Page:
Do you remember having Sex Ed at school and you were told that you could get pregnant at any time? Or maybe you had an accident and rushed to get the morning after pill because any unprotected sex pretty much leads to pregnancy, right?
Well if you were told any of the above you may be surprised to know that we are actually only fertile for a few days each month. If this is shocking news to you, then please do read on as all will be revealed.
Understanding The Menstrual Cycle & When You Are Fertile
I did a post on the menstrual cycle a while back but let’s talk about it from the fertility point of view, and remember the key is that they body wants the sperm there ready for ovulation so it meets the egg before it becomes unviable. Those little guys have quite a journey including being put into suspended animation and having to navigate the fallopian tubes/mazes.
After your period, or a couple of days after your period starts, your follicles start to mature in your ovary. As they do this they produce estradiol (a type of oestrogen) that triggers other processes to help with fertility. Firstly, it triggers the growth of the uterine lining so the egg has something warm and nourishing to implant in until a placenta is grown.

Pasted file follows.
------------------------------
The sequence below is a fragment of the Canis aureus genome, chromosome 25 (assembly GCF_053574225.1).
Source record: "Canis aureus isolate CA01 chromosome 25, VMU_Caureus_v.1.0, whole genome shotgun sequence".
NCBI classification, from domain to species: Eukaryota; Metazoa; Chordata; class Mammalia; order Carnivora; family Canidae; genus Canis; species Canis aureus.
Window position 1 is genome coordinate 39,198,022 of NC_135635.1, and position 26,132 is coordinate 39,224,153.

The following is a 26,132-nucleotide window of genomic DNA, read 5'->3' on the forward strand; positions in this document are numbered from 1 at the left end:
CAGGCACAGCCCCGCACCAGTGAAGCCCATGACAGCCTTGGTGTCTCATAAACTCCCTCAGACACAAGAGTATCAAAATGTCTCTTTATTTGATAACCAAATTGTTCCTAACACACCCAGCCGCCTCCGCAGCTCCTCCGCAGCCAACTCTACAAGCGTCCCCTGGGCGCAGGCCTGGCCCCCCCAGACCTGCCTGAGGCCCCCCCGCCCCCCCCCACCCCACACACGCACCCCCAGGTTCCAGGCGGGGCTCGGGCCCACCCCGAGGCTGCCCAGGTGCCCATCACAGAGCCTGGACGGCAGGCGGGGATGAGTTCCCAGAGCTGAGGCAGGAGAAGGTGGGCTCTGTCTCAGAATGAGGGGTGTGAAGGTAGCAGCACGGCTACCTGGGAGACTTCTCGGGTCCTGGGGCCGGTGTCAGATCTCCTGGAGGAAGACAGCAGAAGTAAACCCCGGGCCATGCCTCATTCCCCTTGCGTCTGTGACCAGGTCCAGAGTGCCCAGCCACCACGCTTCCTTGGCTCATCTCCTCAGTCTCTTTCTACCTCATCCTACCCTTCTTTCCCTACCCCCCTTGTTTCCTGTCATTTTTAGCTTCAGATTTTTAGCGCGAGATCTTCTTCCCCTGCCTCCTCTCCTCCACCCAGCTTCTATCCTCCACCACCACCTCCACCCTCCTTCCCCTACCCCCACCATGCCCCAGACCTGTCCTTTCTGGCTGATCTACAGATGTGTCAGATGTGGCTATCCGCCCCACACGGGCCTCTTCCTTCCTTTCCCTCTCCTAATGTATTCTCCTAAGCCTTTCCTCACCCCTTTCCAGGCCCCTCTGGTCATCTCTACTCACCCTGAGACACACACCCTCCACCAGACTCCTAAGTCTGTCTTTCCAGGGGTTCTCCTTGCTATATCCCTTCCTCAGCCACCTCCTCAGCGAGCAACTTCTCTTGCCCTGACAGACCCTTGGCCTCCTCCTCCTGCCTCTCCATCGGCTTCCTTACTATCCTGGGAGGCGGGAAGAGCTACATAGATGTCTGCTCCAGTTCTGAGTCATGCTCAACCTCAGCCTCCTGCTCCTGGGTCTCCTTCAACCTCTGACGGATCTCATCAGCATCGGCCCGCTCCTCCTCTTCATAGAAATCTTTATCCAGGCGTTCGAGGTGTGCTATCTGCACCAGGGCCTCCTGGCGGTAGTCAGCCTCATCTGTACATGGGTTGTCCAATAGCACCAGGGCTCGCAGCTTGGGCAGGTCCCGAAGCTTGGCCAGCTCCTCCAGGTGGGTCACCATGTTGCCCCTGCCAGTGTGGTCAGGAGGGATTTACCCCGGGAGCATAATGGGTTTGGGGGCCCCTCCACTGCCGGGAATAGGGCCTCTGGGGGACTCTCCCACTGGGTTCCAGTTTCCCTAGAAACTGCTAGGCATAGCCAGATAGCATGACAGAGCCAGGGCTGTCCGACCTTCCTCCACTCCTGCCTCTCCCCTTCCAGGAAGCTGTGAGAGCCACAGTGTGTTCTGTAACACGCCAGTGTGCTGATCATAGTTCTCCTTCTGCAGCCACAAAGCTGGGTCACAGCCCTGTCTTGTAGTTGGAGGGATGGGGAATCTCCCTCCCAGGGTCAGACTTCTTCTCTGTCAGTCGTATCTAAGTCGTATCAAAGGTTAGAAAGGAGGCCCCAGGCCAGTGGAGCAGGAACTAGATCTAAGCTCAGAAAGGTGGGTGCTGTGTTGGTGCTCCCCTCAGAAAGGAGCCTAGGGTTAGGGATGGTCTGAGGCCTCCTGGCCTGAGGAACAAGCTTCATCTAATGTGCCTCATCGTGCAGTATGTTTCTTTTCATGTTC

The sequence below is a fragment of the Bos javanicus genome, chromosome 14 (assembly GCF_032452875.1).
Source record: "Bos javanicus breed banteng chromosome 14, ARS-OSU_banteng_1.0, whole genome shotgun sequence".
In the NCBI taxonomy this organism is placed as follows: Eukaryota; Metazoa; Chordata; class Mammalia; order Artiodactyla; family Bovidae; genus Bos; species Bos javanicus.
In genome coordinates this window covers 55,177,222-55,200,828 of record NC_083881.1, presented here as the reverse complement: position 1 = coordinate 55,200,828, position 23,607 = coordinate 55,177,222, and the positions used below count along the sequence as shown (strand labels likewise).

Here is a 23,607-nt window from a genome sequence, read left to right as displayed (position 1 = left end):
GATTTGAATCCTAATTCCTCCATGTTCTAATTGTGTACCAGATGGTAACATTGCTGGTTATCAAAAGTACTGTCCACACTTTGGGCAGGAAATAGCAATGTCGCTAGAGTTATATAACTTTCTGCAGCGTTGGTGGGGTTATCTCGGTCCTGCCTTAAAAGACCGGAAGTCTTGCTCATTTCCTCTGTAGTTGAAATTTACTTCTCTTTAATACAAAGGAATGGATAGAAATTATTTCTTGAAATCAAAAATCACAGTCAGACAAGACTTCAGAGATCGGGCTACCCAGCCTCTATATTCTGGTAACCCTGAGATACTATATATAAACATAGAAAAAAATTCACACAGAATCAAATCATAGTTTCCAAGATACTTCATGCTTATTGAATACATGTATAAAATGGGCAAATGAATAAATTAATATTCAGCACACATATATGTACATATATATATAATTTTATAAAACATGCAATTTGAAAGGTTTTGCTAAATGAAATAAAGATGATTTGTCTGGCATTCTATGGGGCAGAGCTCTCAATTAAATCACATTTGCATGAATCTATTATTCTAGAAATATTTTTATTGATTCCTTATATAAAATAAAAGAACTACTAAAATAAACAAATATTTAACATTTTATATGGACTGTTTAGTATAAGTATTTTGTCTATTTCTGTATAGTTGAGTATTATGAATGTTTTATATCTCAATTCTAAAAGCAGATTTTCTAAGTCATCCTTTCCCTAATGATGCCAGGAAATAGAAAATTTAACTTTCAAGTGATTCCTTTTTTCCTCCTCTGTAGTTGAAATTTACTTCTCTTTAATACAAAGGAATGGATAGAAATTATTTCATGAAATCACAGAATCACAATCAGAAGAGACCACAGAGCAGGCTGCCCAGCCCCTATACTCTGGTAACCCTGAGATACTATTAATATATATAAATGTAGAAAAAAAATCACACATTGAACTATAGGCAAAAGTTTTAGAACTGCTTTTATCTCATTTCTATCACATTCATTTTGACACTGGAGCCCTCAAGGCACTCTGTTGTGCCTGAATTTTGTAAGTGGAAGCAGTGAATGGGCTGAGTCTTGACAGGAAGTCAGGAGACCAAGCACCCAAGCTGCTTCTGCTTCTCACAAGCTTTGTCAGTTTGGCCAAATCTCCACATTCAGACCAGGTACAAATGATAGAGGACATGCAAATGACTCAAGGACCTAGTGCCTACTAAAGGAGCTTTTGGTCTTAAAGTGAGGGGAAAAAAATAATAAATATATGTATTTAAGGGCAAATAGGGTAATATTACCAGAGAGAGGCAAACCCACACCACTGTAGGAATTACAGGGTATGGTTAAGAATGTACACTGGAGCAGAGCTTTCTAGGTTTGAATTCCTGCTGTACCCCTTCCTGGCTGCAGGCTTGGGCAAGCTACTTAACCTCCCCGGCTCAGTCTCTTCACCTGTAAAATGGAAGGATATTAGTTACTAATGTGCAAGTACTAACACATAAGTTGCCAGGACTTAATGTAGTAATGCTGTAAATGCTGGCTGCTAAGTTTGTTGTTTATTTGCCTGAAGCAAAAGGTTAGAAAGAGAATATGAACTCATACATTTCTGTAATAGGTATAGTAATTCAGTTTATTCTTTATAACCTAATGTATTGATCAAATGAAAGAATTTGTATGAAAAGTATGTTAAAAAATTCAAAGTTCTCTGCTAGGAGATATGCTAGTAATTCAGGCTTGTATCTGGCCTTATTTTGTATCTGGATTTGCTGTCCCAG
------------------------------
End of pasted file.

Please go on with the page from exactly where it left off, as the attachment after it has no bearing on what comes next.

It also triggers a few other processes as well such as cervical mucus/fluid production and different types of fluid appear throughout your cycle. Your cervical fluid has many functions including filtering out defective sperm, providing swimming lanes to propel healthy sperm upwards faster and to nourish and protect the sperm on their journey.
You may well have noticed fluid in your panties and assumed it was some kind of discharge thinking it was an infection or self cleaning. This is often your cervical fluid and it is a sign of fertility. You produce it in the lead up to ovulation to get sperm into the right place and keep it healthy until ovulation occurs.
In a typical 28 day cycle you may see period, then a few dry days then fluid, starting off thick and opaque and gradually becoming more slippery, wet and transparent. This may overlap with your period in shorter cycles. However, this is the start of your fertile window and the start of your fertile time, even though you haven’t ovulated yet. Cervical fluid gives you a few days to a week’s warning of ovulation which gives you a larger window rather than just Ovulation Predictor Kits (OPKs) which give very short windows.